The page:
Broken Flowers

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Does it truly matter who the mother of Bill Murray’s son is in Broken Flowers? I wonder. It is, as they say, the journey, not the destination. In this deadpan comedy-drama, the second of three films Murray has made (to date) with writer-director Jim Jarmusch, Murray plays Don Johnston, who receives an enigmatic, unsigned letter from an old flame who claims she has had his son. Don, who has just watched his latest relationship with girlfriend Sherry (Julie Delpy) circle the drain, is dyspeptic about this note. His next-door neighbor and friend, the Ethopian transplant Winston (Jeffrey Wright), is a crime-novel buff and excitedly latches onto the mystery aspect. Winston decides that Don must go visit four of his exes and find out about his son. He draws up an itinerary for Don, advises him on which clues to watch for (typewriter, pink things), and sends him on his unmerry way.

Most of Broken Flowers is a series of duets between Murray and various women; he even has a nice little moment with one of Winston’s little daughters. Jarmusch’s script is maybe a bit heavy-handed about establishing the man’s Don Juan past, right down to his name and the movie he watches on TV, although this might be a wry joke on Jarmusch’s part. There are a few more hints and signs in the movie, suggesting that this loner is part of a larger pattern. Again and again, Don finds himself in ghastly mortifying situations, forced into awkward connection and into life. The four estranged women, who all have more nervous energy than Don, represent various social classes as well as various roles of American womanhood — the widow (Sharon Stone), the professional woman (Frances Conroy), the mystic (Jessica Lange), the outcast (Tilda Swinton).

Don’s former relations to any of these women are as mysterious as anything else in the movie; Jarmusch gives us only tiny indications of what they saw in Don, or vice versa. Each of the women seems to have a chaotic inner life agitated by Don’s presence. Sharon Stone’s widow (her husband was a race-car driver) looks upon Don with the most kindness, even taking him to bed; but her daughter, fittingly named Lolita, seems to share her mother’s erotic restlessness. We can see that, past a certain point, Don’s inability to commit drove him away from the women, or them from him. He may realize he’ll be alone forever unless he can find his son, if indeed he actually has one out there somewhere.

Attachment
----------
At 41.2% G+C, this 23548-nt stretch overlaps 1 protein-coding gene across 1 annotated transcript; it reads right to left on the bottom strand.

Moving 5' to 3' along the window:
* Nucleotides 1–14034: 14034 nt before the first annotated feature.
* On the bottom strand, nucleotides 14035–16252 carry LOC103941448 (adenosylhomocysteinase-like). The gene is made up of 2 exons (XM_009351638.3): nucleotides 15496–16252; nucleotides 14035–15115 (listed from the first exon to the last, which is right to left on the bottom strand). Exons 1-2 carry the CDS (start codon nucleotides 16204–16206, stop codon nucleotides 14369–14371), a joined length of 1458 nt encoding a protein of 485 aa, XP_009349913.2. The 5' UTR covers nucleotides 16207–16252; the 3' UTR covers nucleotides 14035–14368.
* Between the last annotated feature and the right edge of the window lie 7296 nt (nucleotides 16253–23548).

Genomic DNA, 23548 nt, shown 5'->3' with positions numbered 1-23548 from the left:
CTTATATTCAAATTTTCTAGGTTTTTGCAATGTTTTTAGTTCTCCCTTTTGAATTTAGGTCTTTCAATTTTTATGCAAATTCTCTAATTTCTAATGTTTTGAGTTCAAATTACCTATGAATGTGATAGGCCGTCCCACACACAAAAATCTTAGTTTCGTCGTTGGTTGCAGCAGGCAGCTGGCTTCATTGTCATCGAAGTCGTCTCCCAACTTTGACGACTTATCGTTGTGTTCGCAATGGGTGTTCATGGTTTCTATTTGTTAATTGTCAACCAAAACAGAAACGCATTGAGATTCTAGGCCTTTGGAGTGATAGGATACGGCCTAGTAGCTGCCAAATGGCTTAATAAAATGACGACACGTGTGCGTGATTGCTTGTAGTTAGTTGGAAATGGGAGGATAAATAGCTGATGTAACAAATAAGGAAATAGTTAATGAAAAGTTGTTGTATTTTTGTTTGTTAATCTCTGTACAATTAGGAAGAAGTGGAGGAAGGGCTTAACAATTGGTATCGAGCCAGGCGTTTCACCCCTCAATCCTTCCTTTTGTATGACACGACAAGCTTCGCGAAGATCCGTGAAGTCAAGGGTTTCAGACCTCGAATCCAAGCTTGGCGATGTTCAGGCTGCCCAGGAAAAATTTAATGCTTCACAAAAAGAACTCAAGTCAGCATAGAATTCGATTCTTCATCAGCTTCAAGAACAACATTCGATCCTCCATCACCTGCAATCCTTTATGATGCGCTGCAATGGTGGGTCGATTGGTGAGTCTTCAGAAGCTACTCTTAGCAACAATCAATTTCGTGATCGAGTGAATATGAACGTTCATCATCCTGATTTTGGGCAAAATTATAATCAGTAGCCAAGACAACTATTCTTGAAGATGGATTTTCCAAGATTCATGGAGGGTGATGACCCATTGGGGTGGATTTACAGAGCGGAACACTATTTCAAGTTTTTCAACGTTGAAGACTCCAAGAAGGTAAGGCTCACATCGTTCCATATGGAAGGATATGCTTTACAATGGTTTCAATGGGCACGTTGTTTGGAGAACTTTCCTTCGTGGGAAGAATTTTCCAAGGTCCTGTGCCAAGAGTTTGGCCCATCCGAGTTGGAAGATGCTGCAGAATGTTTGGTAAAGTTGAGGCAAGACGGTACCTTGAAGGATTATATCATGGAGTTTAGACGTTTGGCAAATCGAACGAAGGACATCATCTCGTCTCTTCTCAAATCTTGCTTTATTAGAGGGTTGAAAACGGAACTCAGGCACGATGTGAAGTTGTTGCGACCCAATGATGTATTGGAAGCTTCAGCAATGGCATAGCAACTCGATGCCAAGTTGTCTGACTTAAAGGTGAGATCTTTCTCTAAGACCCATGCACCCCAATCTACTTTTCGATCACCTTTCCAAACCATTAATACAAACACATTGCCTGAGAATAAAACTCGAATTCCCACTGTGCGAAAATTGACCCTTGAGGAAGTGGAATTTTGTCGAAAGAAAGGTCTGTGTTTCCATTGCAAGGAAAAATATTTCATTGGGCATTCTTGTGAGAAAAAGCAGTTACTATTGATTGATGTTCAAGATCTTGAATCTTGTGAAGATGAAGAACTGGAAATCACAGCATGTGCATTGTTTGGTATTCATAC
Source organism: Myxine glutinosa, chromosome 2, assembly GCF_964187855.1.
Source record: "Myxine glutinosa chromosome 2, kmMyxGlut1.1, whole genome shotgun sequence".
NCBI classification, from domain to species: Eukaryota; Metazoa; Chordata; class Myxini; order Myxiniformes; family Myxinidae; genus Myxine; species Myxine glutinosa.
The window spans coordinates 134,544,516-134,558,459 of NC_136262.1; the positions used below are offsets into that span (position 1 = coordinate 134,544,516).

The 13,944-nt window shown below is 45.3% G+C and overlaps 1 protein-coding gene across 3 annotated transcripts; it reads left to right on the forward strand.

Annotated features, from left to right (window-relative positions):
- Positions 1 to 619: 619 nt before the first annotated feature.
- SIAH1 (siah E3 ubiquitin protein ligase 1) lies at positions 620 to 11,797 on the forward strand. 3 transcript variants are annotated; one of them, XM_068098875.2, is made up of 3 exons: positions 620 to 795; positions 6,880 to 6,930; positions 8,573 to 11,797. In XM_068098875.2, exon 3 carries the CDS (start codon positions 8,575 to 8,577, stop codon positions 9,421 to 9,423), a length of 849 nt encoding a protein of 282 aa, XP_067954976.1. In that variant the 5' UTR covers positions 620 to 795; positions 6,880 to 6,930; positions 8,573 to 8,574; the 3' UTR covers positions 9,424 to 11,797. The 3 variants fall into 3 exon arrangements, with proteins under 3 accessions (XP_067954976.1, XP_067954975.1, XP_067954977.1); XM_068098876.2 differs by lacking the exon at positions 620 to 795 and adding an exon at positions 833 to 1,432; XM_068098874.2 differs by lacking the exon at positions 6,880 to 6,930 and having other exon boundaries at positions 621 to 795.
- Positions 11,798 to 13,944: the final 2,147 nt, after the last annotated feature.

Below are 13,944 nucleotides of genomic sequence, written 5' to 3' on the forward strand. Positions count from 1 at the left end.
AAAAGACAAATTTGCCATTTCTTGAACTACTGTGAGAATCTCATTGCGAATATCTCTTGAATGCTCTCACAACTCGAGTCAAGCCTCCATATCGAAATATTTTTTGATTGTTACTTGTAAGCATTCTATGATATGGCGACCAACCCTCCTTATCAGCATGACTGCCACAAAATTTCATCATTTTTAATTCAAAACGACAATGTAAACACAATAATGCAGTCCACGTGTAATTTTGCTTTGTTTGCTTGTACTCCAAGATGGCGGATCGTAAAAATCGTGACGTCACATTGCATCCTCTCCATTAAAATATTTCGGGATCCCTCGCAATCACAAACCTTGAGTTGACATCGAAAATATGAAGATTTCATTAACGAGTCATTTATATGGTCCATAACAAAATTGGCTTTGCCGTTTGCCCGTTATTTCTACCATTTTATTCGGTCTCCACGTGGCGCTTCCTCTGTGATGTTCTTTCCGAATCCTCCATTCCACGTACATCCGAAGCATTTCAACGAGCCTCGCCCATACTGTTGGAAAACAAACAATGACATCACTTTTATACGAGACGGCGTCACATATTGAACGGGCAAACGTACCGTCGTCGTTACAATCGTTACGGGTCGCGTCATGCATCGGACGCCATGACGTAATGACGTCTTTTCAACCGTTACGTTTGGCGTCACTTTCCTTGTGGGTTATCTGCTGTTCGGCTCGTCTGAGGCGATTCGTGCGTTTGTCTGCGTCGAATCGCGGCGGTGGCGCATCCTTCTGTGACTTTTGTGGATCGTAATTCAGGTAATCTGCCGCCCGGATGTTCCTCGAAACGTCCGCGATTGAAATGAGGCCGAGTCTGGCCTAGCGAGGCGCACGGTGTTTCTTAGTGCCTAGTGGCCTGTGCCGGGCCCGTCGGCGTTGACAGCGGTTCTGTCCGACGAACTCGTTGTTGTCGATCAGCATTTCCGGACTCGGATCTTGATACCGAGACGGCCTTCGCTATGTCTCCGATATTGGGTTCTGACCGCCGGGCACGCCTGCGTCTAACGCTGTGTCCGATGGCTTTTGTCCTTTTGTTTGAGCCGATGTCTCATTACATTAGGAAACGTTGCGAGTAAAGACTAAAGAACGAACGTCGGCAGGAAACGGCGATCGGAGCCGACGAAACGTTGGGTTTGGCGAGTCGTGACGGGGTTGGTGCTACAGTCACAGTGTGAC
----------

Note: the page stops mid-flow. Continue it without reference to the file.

Murray gives one of his late-period micro-performances, showing us, as usual, that what was behind his early-period jaded-hipster shtick was a melancholy and fearful man — a child, really. Murray has a gravitas in these roles that’s oddly, and often amusingly, disputed by his rather light and unresonant voice. No matter how deep his scars run in his 21st-century funny-sad/sad-funny characters, he still sounds like the same guy from Meatballs. So he seems to combine the wisdom of an elder — and he has aged to look like one — with the insecurity of youth. The result, in movies like this or Lost in Translation, is a split Bill Murray, the one in our memories versus the one we see before us, and most of the women in Broken Flowers see a split Don. They see an older Don who is still, in the ways that matter, the younger Don who saddened or enraged them.

Jarmusch burrows beneath his surface affectlessness, which he’s usually done, really; his movies are more emotional than they appear, but seem almost embarrassed to express emotion in the standard false Hollywood manner. With the great cinematographer Frederick Elmes, Jarmusch makes America beautiful but not sterile. The key to the movie and to Don Johnston might be his only friend Winston, who, in opposition to the grey and pale Don, is black and passionate and fecund (three jobs and five kids). Generally, Jarmusch sets his protagonists in contrast with someone who points towards a more soulful way of being — think of William Blake and Nobody in Dead Man, or the titular hero of Ghost Dog and the ice-cream-truck driver. Did Don ever want a family, a wife, a son? We’re not sure at the end, nor is he, but as he watches two candidates for the position of son disappear into the horizon, he seems to have grown just to the point where he realizes what’s missing.

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Explore posts in the same categories: art-house, comedy, drama, murray christmas

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